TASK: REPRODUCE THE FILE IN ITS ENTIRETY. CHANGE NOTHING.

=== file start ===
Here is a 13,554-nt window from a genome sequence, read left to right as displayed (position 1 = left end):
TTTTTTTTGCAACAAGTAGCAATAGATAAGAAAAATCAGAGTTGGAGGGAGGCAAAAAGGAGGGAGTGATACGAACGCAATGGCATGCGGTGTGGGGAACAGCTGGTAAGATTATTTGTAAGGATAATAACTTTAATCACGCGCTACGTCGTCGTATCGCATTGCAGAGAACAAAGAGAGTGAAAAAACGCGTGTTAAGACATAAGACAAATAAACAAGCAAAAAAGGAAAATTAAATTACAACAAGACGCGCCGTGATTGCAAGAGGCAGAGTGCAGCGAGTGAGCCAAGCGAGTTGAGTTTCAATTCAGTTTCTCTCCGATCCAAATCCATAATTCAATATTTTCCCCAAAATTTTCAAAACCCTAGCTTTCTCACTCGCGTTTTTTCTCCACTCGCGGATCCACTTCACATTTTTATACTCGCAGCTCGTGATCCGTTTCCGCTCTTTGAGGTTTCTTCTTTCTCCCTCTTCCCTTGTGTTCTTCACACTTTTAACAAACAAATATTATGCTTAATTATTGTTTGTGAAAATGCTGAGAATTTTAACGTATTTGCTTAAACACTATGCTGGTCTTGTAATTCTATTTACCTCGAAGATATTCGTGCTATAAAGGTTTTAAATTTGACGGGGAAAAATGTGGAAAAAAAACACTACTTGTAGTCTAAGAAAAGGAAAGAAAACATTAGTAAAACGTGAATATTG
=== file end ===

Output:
Here is a 13,554-nt window from a genome sequence, read left to right as displayed (position 1 = left end):
TTTTTTTTGCAACAAGTAGCAATAGATAAGAAAAATCAGAGTTGGAGGGAGGCAAAAAGGAGGGAGTGATACGAACGCAATGGCATGCGGTGTGGGGAACAGCTGGTAAGATTATTTGTAAGGATAATAACTTTAATCACGCGCTACGTCGTCGTATCGCATTGCAGAGAACAAAGAGAGTGAAAAAACGCGTGTTAAGACATAAGACAAATAAACAAGCAAAAAAGGAAAATTAAATTACAACAAGACGCGCCGTGATTGCAAGAGGCAGAGTGCAGCGAGTGAGCCAAGCGAGTTGAGTTTCAATTCAGTTTCTCTCCGATCCAAATCCATAATTCAATATTTTCCCCAAAATTTTCAAAACCCTAGCTTTCTCACTCGCGTTTTTTCTCCACTCGCGGATCCACTTCACATTTTTATACTCGCAGCTCGTGATCCGTTTCCGCTCTTTGAGGTTTCTTCTTTCTCCCTCTTCCCTTGTGTTCTTCACACTTTTAACAAACAAATATTATGCTTAATTATTGTTTGTGAAAATGCTGAGAATTTTAACGTATTTGCTTAAACACTATGCTGGTCTTGTAATTCTATTTACCTCGAAGATATTCGTGCTATAAAGGTTTTAAATTTGACGGGGAAAAATGTGGAAAAAAAACACTACTTGTAGTCTAAGAAAAGGAAAGAAAACATTAGTAAAACGTGAATATTG